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Her turn in the spotlight

City actress welcomes starring role in WJT play Intimate Apparel

Hey there, time traveller!
This article was published 30/1/2019 (519 days ago), so information in it may no longer be current.

It’s an exciting moment for actress Beverly Ndukwu as she prepares to perform her first leading role in a major Winnipeg stage production.

Ndukwu has been seen before, notably in the Royal Manitoba Theatre Centre production of The Curious Incident of the Dog in the Night-Time and in the Manitoba Theatre for Young People show Danny, King of the Basement.

She has also booked significant supporting roles in many of the films that have been shot in Winnipeg, including two Hallmark movies, the yet-to-be-released thriller Nomis, opposite Henry Cavill, and the upcoming Breakthrough, in which she shares the screen with Chrissy Metz and Topher Grace.

In the Winnipeg Jewish Theatre production of Intimate Apparel by Pulitzer Prize-winning playwright Lynn Nottage, Ndukwu is front and centre in the role of Esther, an African-American seamstress living and working in New York City, circa 1905. Esther creates high-end undergarments for a clientele that ranges from socialites to prostitutes.

In Intimate Apparel, Beverly Ndukwu portrays a seamstress who sews elegant undergarments for socialites and prostitutes. (Ruth Bonneville / Winnipeg Free Press)

In Intimate Apparel, Beverly Ndukwu portrays a seamstress who sews elegant undergarments for socialites and prostitutes. (Ruth Bonneville / Winnipeg Free Press)

Still unmarried in her 30s, she agrees to marry a charming Caribbean islander, though she nurtures a forbidden love for the Jewish shopkeeper who supplies her with her fabrics.

The story is inspired by Nottage’s own great-grandmother, and is thus a few generations removed from the experience of Ndukwu’s own life. She was born in Brandon to parents who emigrated from Nigeria. She moved to Winnipeg around age six and went to high school in East Kildonan. Yet she relishes the aspects of her character’s life from more than a century ago.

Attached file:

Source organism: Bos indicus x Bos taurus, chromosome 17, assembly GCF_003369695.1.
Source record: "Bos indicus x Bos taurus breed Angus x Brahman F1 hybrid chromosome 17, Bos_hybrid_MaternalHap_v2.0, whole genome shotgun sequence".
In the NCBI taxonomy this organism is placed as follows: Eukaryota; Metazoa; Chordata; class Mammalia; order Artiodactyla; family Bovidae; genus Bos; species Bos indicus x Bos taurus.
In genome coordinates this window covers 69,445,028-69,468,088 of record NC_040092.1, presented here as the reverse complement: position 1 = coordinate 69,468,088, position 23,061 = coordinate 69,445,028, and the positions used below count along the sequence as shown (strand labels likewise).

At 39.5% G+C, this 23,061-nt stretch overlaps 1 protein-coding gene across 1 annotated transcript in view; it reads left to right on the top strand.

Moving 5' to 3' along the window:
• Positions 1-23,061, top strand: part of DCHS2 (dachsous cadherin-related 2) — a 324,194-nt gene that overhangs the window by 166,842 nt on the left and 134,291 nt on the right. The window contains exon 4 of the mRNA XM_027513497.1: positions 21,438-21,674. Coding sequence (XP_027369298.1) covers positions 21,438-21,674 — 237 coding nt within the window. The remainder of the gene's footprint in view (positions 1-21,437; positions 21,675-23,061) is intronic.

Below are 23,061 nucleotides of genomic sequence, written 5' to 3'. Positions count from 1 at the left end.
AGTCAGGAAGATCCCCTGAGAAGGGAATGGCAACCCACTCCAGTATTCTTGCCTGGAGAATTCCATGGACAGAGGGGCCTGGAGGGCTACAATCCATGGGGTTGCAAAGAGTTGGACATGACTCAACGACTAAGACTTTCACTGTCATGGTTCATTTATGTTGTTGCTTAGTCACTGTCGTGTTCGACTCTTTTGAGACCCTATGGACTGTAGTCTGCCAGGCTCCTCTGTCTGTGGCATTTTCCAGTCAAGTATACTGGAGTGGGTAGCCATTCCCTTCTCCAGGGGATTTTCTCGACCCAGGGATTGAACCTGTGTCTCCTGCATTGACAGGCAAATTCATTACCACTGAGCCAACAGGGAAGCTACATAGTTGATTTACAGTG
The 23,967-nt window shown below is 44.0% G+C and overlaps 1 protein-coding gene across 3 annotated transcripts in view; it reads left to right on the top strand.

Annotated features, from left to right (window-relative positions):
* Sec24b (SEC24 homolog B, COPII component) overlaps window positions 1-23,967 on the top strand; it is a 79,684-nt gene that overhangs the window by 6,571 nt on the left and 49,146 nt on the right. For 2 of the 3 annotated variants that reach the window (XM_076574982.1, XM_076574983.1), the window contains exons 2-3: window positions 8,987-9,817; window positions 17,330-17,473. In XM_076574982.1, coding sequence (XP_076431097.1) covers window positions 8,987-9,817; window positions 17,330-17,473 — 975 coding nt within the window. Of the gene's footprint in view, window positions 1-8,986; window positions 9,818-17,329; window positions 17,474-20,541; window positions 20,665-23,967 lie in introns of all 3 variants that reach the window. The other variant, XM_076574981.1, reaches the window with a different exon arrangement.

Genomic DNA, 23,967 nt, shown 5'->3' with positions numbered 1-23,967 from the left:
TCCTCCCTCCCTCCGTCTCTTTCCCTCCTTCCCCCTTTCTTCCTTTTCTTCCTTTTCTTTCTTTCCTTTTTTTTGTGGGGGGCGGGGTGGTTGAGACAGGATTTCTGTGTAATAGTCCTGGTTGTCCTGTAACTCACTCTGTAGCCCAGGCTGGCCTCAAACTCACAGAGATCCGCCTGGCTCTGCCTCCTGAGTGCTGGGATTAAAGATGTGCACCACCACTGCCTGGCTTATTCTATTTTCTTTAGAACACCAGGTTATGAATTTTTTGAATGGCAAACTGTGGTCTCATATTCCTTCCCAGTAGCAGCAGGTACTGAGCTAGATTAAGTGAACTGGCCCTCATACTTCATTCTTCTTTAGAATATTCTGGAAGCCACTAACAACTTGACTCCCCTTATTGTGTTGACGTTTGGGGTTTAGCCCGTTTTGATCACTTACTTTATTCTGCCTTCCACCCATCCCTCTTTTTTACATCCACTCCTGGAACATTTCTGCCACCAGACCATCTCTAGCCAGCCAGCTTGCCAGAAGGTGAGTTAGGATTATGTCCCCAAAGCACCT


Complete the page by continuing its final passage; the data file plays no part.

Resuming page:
"It’s interesting because she is an entrepreneur at a time where it wasn’t necessarily easy to be an entrepreneur and be a coloured woman," she says. "Esther is such a multi-dimensional character. She’s brave and bold in her choices, although she doesn’t have that much experience with men."

Ndukwu says she is struck especially by the vast differences in the realm of romance, particularly in the age of Tinder.

"We’re in an age of technology and it’s so easy to swipe right," she says. "So that’s not available back then. It’s the old school: you have to court someone and put that effort in and engage in communication and it leaves Esther with a vulnerability. So it was nice to embrace that and connect to it."

As for the play’s milieu of unbreakable barriers between races and classes, she says: "It was not as easy back then, but those issues we still deal with today. It gives you a moment to sit back and consider all that."

Of course, the role allows her to go deeper into the world of Winnipeg theatre, which she says has embraced her.

"I am fortunate enough to have such amazing people in the cast. There’s not one play that I’ve done that where I haven’t walked away with a really good friend," she says. "So, yeah, I can’t help but feel welcomed into the theatre."

Pulitzer Prize-winning playwright Lynn Nottage based Intimate Apparel on the life of her great-grandmother. (Michael Zorn / Invision files)

Pulitzer Prize-winning playwright Lynn Nottage based Intimate Apparel on the life of her great-grandmother. (Michael Zorn / Invision files)

 A life in theatre wasn’t necessarily Ndukwu’s first choice in professions. In fact, she sidelines as a senior mammography technologist and a diagnostic X-ray technologist.

"I work at a breast health clinic casually and I also work at a chiropractic clinic doing X-rays," she says.

The choice of a medical career was linked with her own sadder experience with the medical profession due to her battle with sickle cell anemia, a disease that affects the body’s red blood cells.

"I spent a lot of time in hospitals," she says.

In 2007, Beverly’s younger sister Andrea died from the disorder. That led Beverly to an advocacy role, starting the Sickle Circle of Manitoba to raise awareness for Manitobans living with the disease.

"I have had a loss with it, but I feel the more it’s brought up, the better," she says. "It’s about increasing awareness.

"It’s trying to start the conversation and have the right kind of conversation," she says.


Twitter: @FreepKing

Randall King

Randall King

In a way, Randall King was born into the entertainment beat.

Read full biography

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